Quarter Water Raised Me Vol. II came out last May. At that time, I might’ve had like two or three of the songs that made Last Winter as rough references. A lot of it was all based off of once Vol. II came out, and I got to go out and tour with Cole. That was kind of the beginning of Last Winter in a sense. But most of it came between 2012 and 2013, those two winters when Cedric Brown was living with me, who’s a really good friend of mine and a longtime collaborator. He’s also a childhood friend of Cole’s.
We actually met in 2011. Cole took us both out on his tour when he went to Europe for his first album. It was on some, "‘Oh, you smoke?' Yeah I smoke. ‘Alright.’" And then it was like, “‘You rap?’ Yeah. You make beats? ‘Yeah.’” It naturally progressed from that to me and him starting to work a lot. And then when we came home off tour—this was winter 2011—Cedric at the time was living in Alabama and he was getting ready to go home. I was like, “You know what? Just stick around in New York. The crew is forming, we’re building something here. You can live with me in my parent’s basement, and we’ll just make music and see this thing through.”
For all of like 2012 to 2013, Ced was staying with me. And those two winters were really a huge developmental stage for me. That’s pretty much why Vol. I came out in 2011 and Vol. II didn’t come out until last summer. I took those two years to tour with Cole. We went on Drake’s “Club Paradise” tour, and I got to kind of be a fly on the wall and just soak in a lot of the great songwriting skills that these guys have that make a crowd of 20,000 people sing your records.
So me and Ced were just cooking. We would cook on the tour bus, and when we would get back home, we would work in my basement. Whenever we made a dope record, it was just like a rallying call. We would just look at each other and be like, “Last winter.” It’s one thing to see all this stuff moving—it really inspires you to want more for yourself and for the people around you. Me and Ced just kind of put our head down and just kept trekking. We did “Lit” last January. That was one of our big Last Winter moments, especially when Cole heard it and was like, “Oh, I got to hop on this.” But yeah, it really developed with me and Ced working through a couple really cold New York winters. I’m just thankful that we had all this support around us.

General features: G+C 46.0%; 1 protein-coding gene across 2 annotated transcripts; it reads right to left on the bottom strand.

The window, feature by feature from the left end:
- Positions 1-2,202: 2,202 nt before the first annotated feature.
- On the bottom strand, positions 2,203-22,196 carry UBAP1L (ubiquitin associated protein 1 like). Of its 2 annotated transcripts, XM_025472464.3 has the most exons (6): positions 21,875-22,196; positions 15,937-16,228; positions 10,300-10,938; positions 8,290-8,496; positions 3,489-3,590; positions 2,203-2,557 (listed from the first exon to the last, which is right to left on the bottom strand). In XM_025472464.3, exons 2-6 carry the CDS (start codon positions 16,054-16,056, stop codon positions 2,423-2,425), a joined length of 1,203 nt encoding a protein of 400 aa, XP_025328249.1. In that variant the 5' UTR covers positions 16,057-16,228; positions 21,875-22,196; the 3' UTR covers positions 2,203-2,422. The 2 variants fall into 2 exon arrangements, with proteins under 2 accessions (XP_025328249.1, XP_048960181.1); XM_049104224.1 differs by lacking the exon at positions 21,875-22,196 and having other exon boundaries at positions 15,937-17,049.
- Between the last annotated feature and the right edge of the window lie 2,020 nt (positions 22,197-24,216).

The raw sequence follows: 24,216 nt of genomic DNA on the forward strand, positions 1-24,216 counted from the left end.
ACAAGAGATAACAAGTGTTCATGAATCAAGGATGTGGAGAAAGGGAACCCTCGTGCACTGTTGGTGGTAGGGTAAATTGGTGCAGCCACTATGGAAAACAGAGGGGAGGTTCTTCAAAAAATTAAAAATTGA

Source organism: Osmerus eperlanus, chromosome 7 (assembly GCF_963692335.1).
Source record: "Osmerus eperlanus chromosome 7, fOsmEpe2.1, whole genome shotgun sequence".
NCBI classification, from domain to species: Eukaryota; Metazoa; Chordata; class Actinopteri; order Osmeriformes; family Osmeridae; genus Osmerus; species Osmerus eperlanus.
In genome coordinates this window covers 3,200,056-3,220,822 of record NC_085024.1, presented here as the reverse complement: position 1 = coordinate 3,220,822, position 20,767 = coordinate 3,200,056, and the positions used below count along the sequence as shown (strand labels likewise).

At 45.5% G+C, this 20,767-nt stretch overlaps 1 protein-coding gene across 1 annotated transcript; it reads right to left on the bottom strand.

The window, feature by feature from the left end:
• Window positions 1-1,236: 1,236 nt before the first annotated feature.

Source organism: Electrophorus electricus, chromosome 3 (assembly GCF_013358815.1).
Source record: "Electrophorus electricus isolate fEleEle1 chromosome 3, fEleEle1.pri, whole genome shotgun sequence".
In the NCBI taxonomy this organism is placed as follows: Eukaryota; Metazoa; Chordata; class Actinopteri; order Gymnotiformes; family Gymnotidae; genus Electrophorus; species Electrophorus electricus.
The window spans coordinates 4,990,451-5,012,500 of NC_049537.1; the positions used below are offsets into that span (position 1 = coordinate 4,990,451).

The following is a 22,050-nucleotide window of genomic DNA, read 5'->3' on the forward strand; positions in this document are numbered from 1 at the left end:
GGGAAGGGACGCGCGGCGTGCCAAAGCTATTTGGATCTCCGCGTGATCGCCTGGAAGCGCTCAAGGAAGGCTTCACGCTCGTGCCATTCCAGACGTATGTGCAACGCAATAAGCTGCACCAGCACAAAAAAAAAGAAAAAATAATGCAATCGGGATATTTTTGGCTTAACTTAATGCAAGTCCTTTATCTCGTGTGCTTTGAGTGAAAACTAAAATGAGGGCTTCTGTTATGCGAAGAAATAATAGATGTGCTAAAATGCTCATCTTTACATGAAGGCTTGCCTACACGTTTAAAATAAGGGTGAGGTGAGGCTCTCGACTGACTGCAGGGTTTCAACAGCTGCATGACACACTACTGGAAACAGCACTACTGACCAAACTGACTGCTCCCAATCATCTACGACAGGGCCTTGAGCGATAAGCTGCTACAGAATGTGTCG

What I respect about what you just said was that you put in the proper leg work. You didn’t assume that once you hooked up with J. Cole and Dreamville, or once you hooked up with Interscope, everything was going to just fall at your feet. You were focused this whole time on trying to get to that next level.
Yeah, for sure. That was always the goal, just taking the necessary steps. I saw that with Cole, too. Cole was signed for two years before his album came out, and he was just hitting the road and building a fan base. We’re taking the same approach, except that The Warm Up and Friday Night Lights were technically mixtapes that Cole put out. But especially with Friday Night Lights, we always felt like that was an album, you know? They just couldn’t really get the label to push the button on it. We’re blessed that we’re in this situation, especially the way Interscope is letting us function as Dreamville. It’s still very organic, and just rooted in touching the fans.
I want to talk about a few of the records on Last Winter. The first one, “My Nigga Just Made Bail” with J. Cole. I feel like a lot of people have gravitated toward that record because it really shows your versatility as a rapper. You’re telling a story on the record.